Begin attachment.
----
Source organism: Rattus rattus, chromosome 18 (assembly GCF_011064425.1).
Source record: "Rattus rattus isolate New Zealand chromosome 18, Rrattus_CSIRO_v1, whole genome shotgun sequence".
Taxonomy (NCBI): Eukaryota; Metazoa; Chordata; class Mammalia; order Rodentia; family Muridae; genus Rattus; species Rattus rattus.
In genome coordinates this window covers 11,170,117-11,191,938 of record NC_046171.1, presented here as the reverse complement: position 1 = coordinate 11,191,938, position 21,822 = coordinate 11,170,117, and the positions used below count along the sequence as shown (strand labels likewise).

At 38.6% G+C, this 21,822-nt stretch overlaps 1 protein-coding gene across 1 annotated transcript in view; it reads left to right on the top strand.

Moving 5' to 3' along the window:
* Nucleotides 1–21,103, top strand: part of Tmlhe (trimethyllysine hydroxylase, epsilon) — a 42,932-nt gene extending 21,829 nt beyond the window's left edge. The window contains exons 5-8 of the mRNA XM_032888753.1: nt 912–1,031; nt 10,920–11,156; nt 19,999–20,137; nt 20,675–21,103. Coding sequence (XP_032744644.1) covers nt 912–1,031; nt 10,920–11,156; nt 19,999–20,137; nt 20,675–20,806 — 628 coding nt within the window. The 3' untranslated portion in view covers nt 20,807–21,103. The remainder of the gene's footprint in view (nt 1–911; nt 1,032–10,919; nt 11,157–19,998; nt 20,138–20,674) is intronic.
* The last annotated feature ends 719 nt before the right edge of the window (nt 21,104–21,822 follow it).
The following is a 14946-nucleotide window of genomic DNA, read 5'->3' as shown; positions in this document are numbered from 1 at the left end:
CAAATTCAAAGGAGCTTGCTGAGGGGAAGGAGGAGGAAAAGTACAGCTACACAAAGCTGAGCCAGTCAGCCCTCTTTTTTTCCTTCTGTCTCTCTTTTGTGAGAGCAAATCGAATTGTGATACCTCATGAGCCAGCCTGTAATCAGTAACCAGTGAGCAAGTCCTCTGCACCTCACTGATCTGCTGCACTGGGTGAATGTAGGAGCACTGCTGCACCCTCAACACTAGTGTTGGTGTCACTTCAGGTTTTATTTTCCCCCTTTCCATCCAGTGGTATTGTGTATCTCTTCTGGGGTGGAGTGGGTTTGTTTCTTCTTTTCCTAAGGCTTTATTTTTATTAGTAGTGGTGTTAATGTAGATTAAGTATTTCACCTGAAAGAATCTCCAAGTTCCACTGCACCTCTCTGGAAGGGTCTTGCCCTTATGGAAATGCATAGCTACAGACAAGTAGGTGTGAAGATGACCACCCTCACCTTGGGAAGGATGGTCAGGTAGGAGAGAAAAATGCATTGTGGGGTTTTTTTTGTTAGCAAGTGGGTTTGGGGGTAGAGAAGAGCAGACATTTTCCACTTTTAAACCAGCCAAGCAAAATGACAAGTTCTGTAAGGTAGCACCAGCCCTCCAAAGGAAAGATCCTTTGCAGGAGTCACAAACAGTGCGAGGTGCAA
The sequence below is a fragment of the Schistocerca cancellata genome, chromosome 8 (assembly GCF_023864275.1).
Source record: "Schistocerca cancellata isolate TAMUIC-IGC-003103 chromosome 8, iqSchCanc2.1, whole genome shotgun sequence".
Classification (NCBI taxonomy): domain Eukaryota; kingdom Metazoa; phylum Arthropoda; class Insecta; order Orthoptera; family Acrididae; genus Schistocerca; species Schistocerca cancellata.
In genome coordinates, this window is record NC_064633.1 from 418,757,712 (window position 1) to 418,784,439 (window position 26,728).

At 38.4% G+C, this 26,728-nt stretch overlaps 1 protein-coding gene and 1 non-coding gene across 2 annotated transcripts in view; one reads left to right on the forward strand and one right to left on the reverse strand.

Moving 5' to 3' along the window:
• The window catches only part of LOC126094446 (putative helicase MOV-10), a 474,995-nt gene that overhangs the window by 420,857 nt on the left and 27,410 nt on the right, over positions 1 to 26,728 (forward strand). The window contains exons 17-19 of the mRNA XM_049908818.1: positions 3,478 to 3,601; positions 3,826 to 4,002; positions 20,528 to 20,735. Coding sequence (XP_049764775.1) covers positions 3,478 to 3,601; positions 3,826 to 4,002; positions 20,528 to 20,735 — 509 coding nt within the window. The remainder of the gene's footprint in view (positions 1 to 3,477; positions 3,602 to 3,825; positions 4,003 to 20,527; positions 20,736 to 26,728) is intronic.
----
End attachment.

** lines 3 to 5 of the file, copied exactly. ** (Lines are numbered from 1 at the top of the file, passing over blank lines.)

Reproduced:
Taxonomy (NCBI): Eukaryota; Metazoa; Chordata; class Mammalia; order Rodentia; family Muridae; genus Rattus; species Rattus rattus.
In genome coordinates this window covers 11,170,117-11,191,938 of record NC_046171.1, presented here as the reverse complement: position 1 = coordinate 11,191,938, position 21,822 = coordinate 11,170,117, and the positions used below count along the sequence as shown (strand labels likewise).

At 38.6% G+C, this 21,822-nt stretch overlaps 1 protein-coding gene across 1 annotated transcript in view; it reads left to right on the top strand.